Difference between some energetic or material level existing between a system and its environment or within subsystems of the same system.
Such differences normally produce flows which may disappear progressively through a diffusion process.
Gradients are at the same time a condition and a manifestation of a system's heterogeneity (or organization) and a condition of the existence of the system within its environment.
Their decrease implies an increase of entropy.
Every gradient is linked with a corresponding flow, which is termed "conjugated flow".
R. THOM observes that, while gradients are quantitative, they offer also various qualitative aspects (1991, p.107). These result partly from their interactions.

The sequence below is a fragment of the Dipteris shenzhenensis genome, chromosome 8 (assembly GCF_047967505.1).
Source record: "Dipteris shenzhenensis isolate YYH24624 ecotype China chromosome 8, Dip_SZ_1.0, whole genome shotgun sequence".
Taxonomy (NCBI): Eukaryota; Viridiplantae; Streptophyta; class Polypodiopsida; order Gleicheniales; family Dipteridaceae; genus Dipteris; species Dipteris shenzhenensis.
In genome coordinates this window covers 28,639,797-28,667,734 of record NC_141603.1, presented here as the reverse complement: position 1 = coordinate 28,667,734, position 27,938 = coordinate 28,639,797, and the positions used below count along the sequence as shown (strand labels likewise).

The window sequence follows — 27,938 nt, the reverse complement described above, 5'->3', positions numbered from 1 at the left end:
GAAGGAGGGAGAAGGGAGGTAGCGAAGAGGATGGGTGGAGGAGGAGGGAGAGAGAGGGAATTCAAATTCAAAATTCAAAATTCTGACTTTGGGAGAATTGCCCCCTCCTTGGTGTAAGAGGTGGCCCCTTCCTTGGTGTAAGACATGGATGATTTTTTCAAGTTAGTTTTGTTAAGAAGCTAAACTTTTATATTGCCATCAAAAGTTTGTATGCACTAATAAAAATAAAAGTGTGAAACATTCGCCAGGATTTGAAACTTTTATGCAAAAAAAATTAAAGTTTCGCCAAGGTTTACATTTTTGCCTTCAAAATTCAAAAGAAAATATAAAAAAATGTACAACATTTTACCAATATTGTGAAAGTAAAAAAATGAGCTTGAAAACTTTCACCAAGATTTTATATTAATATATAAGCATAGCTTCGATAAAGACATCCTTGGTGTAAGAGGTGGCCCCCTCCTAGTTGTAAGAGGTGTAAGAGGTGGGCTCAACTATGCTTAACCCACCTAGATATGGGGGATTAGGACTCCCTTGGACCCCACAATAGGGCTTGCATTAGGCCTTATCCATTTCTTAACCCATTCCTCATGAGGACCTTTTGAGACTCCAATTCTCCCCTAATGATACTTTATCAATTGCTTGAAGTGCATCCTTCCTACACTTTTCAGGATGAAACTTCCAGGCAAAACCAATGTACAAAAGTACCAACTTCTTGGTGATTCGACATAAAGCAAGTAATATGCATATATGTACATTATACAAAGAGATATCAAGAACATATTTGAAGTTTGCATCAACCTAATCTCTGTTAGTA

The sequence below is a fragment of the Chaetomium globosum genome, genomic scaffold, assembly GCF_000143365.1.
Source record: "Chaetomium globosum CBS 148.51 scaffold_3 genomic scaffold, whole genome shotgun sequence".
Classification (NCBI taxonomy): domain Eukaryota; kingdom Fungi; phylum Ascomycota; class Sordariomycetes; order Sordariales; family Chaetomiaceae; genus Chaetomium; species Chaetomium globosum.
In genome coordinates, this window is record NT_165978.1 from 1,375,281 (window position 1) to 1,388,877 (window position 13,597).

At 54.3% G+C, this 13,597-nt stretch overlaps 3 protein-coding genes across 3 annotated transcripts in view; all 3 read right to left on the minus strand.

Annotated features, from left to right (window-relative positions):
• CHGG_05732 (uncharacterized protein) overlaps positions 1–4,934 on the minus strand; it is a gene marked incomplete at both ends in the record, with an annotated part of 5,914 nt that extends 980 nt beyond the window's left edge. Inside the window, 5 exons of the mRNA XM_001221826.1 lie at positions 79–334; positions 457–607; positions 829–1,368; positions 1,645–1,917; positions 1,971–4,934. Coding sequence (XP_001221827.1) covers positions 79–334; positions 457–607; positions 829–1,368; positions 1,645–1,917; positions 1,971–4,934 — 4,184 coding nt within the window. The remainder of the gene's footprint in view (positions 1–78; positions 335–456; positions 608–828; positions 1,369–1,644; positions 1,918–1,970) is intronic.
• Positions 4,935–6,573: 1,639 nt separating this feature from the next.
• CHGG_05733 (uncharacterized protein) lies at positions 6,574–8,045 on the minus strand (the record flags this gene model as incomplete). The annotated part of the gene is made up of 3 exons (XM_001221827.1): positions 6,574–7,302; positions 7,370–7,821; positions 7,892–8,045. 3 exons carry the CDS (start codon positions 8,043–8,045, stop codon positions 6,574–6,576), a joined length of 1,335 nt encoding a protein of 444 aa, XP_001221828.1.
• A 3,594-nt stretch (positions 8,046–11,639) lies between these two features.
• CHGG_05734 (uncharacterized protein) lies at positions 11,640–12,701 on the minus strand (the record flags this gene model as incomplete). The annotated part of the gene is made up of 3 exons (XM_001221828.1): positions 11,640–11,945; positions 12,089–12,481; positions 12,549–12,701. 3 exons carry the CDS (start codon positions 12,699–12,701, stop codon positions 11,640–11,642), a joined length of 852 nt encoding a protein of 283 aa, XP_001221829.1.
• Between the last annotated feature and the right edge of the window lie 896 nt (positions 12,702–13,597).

An example can be the "conflict between horizontal polarity and vertical direction, which are dual in our space" (p.112).
Thom also explains that attractors correspond to maxima in gradients (p.161).
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Bertalanffy Center for the Study of Systems Science (2020). Title of the entry. In Charles François (Ed.), International Encyclopedia of Systems and Cybernetics (2). Retrieved from www.systemspedia.org/[full/url]
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